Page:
A scheme that lets Brits withdraw cash or check their bank account balances at the till in small shops without the need to buy anything or pay a fee is set to be rolled out to 2,000 shops by the end of the year.
Link, the UK’s largest cash machine network, trialled a scheme called ‘Cashback Without Purchase’ for a year and now wants to roll it out across the country.
Cashback trial is currently ongoing in over 1,000 locations and should be at another 1,000 sites by the end of the year. Consumers will be able to find their nearest location online or via an app.
“Protecting access to cash is absolutely vital for millions of people who depend on it,” said Tracey Graham, chair, Link Consumer Council.
“The Consumer Council is delighted to see this important service rolled out across the country and will continue to seek innovative ways to support people who rely on cash for as long as it is needed."
PayPoint is the first and only Link member so far to provide the service. The ability to offer the service is open to all members and Link hopes more will come on board. It believes the scheme provides “a valuable new way to access cash on the high street.”
Consumers using the service can withdraw any amount between 1p and £50 rather than being restricted to notes dispensed by ATMs.
During PayPoint's year-long trial, more than 24,800 transactions were made, with an average withdrawal size of £27.81. Over £680,000 has been taken out using the service so far.
Retailers are remunerated for providing this service by the cardholder’s bank via the LINK member offering the service.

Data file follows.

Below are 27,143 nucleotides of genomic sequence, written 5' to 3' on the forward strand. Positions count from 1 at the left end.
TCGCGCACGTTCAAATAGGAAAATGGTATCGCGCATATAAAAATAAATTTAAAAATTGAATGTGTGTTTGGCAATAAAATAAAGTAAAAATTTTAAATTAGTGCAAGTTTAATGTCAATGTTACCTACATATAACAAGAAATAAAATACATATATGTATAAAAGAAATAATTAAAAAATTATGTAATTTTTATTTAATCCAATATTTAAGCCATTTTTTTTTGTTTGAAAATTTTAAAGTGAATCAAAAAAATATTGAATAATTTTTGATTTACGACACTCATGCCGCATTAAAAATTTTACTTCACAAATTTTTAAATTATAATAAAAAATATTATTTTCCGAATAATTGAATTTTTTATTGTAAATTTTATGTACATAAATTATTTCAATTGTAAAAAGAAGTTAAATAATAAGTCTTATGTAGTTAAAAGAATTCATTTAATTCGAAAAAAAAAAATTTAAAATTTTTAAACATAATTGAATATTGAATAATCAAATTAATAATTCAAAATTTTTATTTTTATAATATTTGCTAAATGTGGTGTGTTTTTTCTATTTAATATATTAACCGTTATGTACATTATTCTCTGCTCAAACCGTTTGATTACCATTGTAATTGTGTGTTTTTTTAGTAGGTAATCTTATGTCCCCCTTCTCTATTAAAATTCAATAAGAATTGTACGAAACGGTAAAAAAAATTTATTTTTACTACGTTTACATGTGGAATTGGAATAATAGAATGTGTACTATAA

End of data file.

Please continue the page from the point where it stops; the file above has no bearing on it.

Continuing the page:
It became possible to roll out the scheme after the government made an amendment to the Financial Services Bill 2021, which became law earlier this year
John Glen, economic secretary to the Treasury, said: “It is great to see Link and Paypoint taking advantage of the legislative changes we made earlier this year to facilitate cashback without a purchase across the UK.
“The cashback at the till service stands to make a real difference to local communities by providing access to cash for people that need it, and supporting cash acceptance by local businesses.”
This comes amid a decline in the number of ATMs in the country. In August, consumer group Which? said 8,000 ATMs had disappeared in the 18 months prior – a fall of around 13% – with the vast majority going during the first lockdown.
The report also said that in the last 12 months, one in four experienced at least one cashpoint issue, including 17% who said the ATM they used had run out of cash or not been working when needed.
At the time Which? had said the government must do more to protect consumers who are reliant on cash.
In March, UK merchant payment provider Dojo found that between January 2019 and September 2020 the number of cash machines in Britain fell from 62,967 to 55,674 — a decrease of 7,293.
Another report published at that time by Merchant Machine said coins and banknotes could disappear from the UK by 2026 as the coronavirus pandemic has accelerated "the journey to a cashless society" – with people avoiding touching cash for fear it could promote spread of the virus.
But the trend towards a cashless society is not desired by all Britons.
The same report found that 47% of the UK said that they would find it problematic if there was no cash. A further 17% stated that they were unsure of how they cope or if they would be able to cope at all.